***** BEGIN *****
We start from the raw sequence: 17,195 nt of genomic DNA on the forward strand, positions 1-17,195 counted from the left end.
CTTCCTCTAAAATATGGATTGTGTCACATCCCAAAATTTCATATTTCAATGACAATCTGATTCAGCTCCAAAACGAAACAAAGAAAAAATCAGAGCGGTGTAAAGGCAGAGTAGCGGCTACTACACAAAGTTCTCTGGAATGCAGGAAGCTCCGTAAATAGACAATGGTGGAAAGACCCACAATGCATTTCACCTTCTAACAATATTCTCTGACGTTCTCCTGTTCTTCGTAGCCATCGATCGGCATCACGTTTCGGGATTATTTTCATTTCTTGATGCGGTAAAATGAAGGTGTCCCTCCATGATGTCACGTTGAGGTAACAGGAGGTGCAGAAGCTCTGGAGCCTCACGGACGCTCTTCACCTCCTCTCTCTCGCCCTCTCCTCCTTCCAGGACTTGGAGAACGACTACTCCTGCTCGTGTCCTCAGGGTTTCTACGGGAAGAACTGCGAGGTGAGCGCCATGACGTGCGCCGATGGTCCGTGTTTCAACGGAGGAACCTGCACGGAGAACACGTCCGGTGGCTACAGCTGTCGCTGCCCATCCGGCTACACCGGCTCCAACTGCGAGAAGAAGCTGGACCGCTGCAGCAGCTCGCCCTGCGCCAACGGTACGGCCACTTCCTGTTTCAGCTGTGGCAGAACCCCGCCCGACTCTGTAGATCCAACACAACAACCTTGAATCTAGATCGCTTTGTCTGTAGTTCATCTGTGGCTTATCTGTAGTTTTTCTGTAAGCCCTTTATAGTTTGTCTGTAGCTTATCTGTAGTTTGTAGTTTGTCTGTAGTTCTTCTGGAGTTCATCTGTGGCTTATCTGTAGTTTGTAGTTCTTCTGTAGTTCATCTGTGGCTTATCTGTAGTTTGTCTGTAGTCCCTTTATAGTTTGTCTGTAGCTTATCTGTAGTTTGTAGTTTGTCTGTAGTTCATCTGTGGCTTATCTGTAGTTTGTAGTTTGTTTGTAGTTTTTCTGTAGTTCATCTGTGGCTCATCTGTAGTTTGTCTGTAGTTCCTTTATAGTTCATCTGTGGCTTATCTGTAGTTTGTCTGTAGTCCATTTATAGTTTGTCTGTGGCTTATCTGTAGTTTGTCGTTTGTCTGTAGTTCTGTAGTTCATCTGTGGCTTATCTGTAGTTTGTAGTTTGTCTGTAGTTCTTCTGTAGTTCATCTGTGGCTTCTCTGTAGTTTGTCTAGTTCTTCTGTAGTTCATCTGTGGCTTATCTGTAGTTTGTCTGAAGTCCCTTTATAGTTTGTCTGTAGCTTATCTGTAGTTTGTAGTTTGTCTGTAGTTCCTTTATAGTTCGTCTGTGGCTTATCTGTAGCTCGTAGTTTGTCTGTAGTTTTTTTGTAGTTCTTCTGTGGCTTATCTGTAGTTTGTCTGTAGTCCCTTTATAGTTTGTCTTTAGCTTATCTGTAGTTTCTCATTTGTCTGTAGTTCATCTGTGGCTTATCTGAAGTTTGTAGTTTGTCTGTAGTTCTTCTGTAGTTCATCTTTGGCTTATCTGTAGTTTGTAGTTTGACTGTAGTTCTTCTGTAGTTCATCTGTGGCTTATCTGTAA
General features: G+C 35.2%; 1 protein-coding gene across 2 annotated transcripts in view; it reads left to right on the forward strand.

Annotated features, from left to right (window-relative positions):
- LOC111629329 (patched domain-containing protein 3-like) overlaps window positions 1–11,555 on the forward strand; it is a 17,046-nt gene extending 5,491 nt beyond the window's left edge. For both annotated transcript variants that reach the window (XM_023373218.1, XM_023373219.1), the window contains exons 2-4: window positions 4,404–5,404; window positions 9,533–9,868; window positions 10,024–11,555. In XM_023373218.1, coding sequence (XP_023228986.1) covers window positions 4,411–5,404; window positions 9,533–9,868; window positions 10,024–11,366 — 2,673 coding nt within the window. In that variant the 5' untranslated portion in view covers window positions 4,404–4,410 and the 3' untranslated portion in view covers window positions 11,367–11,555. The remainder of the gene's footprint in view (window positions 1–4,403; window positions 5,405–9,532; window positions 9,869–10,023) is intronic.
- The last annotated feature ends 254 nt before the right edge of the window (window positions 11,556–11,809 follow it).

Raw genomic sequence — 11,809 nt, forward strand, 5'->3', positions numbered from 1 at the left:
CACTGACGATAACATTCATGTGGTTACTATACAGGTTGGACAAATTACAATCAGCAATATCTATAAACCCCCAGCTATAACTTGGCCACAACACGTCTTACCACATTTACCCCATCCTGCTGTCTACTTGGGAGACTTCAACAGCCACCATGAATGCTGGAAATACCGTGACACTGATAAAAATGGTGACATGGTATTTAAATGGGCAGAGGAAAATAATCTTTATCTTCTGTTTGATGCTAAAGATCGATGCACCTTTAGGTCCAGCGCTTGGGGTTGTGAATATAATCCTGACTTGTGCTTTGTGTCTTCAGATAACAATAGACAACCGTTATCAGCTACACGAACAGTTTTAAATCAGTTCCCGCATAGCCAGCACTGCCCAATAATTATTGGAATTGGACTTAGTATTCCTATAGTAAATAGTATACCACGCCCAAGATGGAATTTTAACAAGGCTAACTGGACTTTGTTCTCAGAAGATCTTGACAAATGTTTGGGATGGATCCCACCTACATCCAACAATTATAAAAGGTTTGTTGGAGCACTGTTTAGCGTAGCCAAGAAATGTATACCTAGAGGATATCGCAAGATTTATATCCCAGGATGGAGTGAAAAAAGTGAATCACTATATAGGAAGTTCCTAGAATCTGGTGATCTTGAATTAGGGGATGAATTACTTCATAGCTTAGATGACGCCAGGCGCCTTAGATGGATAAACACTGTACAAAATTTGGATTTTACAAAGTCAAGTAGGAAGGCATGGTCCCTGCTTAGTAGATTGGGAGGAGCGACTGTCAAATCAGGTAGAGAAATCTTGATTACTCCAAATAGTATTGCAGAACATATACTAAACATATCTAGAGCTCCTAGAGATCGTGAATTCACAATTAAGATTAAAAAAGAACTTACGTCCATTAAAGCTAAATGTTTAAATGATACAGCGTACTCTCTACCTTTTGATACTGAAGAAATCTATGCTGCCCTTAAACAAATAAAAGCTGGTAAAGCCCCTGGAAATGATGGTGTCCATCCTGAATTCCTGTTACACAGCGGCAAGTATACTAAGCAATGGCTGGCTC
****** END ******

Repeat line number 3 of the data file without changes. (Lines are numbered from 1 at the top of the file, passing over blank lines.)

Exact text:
General features: G+C 35.2%; 1 protein-coding gene across 2 annotated transcripts in view; it reads left to right on the forward strand.